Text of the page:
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Tuesday, May 21, 2024

Cheers erupted in the chilly air as the Alachua County Courthouse’s doors opened shortly after 8 a.m. Tuesday.

Same-sex couples rushed through the metal detectors with bright smiles and joyful tears.

Steve Allegra, 63, and partner-of-24-years John Anderson, 68, were the first couple to be married in Gainesville — the time on their marriage license was stamped at 8:33 a.m.

“We didn’t even get there early on purpose,” Allegra said, “It just happened that way.” The couple was most eager to finally receive the legal protection guaranteed to married people under the law.

“We’ve spent thousands of dollars getting legal documentation that some people might not have even paid attention to,” Anderson said. “The legal protection is so important.”

The couple met when Allegra was looking for a job. Anderson worked for a job service, and they started dating soon after they met. Allegra got the job, by the way.

Quintyra White, 24, and her partner of six years, Lakindra Ellis, 34, held hands and leaned on one another as they patiently waited to apply for their marriage license.

White said it felt surreal to finally apply.

“This is just a paper,” she said. “In our hearts we’re already married.”

Ellis said her family was not accepting of her relationship with White, but through misty eyes she said her relationship with White was worth the pain.

“At the end of the day, I come home to her, and she comes home to me. And that’s what matters,” she said.

Among the sea of same-sex couples were childhood friends Joleen Atwood and Crystal Kelly.

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Kelly, 34, and Atwood, 35, were best friends in high school and began dating after college. The couple has been together for 14 years and has a 3-year-old adopted daughter named Amelia.

“We’re a real family just like any other family,” Kelly said.

Atwood said they decided not to bring their daughter because they were unsure of what the atmosphere would be like at the courthouse.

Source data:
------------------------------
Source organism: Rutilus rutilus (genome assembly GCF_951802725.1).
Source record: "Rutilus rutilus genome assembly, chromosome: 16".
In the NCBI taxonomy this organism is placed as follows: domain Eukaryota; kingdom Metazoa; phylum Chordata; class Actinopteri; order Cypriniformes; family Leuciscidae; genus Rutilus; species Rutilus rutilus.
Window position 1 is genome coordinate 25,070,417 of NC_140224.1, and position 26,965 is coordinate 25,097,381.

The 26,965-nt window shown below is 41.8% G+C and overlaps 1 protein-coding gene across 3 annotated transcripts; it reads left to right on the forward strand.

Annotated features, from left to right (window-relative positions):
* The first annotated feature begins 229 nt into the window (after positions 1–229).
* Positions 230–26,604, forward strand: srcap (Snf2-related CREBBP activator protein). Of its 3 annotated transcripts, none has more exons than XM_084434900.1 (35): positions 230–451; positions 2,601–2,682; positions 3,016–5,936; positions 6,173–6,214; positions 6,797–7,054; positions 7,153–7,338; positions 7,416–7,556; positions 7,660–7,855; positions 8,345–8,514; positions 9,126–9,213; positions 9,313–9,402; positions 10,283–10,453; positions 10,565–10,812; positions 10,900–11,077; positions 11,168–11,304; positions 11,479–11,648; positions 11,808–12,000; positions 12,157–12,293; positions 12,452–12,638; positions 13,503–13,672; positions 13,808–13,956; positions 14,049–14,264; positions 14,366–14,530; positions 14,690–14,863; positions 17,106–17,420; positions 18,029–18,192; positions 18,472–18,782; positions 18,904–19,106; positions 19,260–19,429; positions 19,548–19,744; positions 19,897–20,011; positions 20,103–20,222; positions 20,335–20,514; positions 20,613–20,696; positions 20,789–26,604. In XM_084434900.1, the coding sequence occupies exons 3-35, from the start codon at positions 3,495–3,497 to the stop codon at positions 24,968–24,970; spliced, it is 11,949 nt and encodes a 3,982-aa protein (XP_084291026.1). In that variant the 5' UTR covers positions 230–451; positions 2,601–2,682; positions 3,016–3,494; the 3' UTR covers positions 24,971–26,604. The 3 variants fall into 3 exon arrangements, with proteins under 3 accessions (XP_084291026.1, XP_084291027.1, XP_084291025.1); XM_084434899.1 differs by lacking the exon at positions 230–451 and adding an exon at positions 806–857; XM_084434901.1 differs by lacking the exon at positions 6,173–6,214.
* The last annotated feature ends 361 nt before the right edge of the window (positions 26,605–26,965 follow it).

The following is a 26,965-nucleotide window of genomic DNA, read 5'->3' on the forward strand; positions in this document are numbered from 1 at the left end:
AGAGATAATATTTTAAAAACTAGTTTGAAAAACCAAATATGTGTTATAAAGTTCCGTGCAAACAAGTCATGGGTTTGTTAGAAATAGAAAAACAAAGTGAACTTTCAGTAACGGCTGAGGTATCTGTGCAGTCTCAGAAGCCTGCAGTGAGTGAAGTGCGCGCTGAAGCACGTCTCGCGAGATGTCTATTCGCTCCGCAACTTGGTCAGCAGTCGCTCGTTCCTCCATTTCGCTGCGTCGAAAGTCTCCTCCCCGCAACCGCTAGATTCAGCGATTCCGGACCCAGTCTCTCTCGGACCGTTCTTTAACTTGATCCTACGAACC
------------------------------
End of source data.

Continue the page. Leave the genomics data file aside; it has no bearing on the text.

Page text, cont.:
With the marriage license, Atwood will finally be able to officially adopt Amelia.

“(The marriage license) is validation that our lives matter,” she said.

Outside of the courthouse, United Church of Gainesville performed seven marriages, said senior minister Shelly Wilson.

UCG offered a pre-marital counseling class on Saturday so couples could waive the three-day waiting period. Wilson said 14 couples took the class and the church has already received five reservations to perform marriage ceremonies.

“We believe all people have the right to marry the person they love,” she said.

Later that night, the Pride Community Center of North Central Florida held a celebration, and several couples who were married that day were present, including Allegra and Anderson. Everyone mingled with friends and drank champagne and wine out of clear plastic glasses under silver and blue streamers draped from the ceiling.  

“It’s been such a long time coming,” said Linda Bassham, co-president of the  center. She and her partner, Janet Woods, were married earlier Tuesday. They had a civil union in Vermont in 2003, but had been seeing each other for a few years before then. Friends since 1991, they met while both members of the National Organization for Women.

“There’s a number of people here who are not LGBT members of the community, but they are supportive,, and they are here to celebrate with us because they are happy for us,” she said. “To me it’s a very important thing to have community support.”

[A version of this story ran on page 1 on 1/7/2015 under the headline "Florida says 'I Do'"]

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